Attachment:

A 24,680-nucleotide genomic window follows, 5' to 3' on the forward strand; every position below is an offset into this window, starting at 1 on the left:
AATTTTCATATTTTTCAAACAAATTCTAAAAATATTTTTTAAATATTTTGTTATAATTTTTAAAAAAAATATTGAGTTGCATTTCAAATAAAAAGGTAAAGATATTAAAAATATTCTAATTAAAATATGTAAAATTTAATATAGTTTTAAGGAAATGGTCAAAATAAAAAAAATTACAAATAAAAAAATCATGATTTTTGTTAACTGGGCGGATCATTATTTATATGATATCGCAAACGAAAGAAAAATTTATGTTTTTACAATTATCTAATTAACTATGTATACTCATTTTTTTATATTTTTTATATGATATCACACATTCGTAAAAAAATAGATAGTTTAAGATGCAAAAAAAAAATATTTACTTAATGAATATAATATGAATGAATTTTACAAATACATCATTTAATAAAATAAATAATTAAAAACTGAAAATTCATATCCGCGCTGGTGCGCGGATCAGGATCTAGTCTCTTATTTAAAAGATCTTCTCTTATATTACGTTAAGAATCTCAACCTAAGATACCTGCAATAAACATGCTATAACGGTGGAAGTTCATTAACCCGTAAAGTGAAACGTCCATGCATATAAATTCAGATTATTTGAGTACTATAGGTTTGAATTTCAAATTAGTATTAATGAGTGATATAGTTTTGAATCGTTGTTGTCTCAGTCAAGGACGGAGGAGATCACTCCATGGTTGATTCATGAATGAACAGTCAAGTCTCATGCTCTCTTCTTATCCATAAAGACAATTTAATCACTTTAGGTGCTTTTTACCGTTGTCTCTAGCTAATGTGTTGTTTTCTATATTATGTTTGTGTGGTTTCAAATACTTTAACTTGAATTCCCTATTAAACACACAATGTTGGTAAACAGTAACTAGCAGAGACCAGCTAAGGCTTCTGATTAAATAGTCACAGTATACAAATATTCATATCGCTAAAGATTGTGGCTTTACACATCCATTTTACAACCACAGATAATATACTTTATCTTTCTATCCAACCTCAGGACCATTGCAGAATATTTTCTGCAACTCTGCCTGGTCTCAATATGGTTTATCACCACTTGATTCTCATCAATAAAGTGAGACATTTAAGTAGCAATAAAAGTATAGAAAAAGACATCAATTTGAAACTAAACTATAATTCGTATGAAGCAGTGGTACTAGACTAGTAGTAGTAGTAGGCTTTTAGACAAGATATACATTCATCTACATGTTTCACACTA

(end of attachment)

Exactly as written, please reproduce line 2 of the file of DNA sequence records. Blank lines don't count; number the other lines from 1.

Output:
AATTTTCATATTTTTCAAACAAATTCTAAAAATATTTTTTAAATATTTTGTTATAATTTTTAAAAAAAATATTGAGTTGCATTTCAAATAAAAAGGTAAAGATATTAAAAATATTCTAATTAAAATATGTAAAATTTAATATAGTTTTAAGGAAATGGTCAAAATAAAAAAAATTACAAATAAAAAAATCATGATTTTTGTTAACTGGGCGGATCATTATTTATATGATATCGCAAACGAAAGAAAAATTTATGTTTTTACAATTATCTAATTAACTATGTATACTCATTTTTTTATATTTTTTATATGATATCACACATTCGTAAAAAAATAGATAGTTTAAGATGCAAAAAAAAAATATTTACTTAATGAATATAATATGAATGAATTTTACAAATACATCATTTAATAAAATAAATAATTAAAAACTGAAAATTCATATCCGCGCTGGTGCGCGGATCAGGATCTAGTCTCTTATTTAAAAGATCTTCTCTTATATTACGTTAAGAATCTCAACCTAAGATACCTGCAATAAACATGCTATAACGGTGGAAGTTCATTAACCCGTAAAGTGAAACGTCCATGCATATAAATTCAGATTATTTGAGTACTATAGGTTTGAATTTCAAATTAGTATTAATGAGTGATATAGTTTTGAATCGTTGTTGTCTCAGTCAAGGACGGAGGAGATCACTCCATGGTTGATTCATGAATGAACAGTCAAGTCTCATGCTCTCTTCTTATCCATAAAGACAATTTAATCACTTTAGGTGCTTTTTACCGTTGTCTCTAGCTAATGTGTTGTTTTCTATATTATGTTTGTGTGGTTTCAAATACTTTAACTTGAATTCCCTATTAAACACACAATGTTGGTAAACAGTAACTAGCAGAGACCAGCTAAGGCTTCTGATTAAATAGTCACAGTATACAAATATTCATATCGCTAAAGATTGTGGCTTTACACATCCATTTTACAACCACAGATAATATACTTTATCTTTCTATCCAACCTCAGGACCATTGCAGAATATTTTCTGCAACTCTGCCTGGTCTCAATATGGTTTATCACCACTTGATTCTCATCAATAAAGTGAGACATTTAAGTAGCAATAAAAGTATAGAAAAAGACATCAATTTGAAACTAAACTATAATTCGTATGAAGCAGTGGTACTAGACTAGTAGTAGTAGTAGGCTTTTAGACAAGATATACATTCATCTACATGTTTCACACTA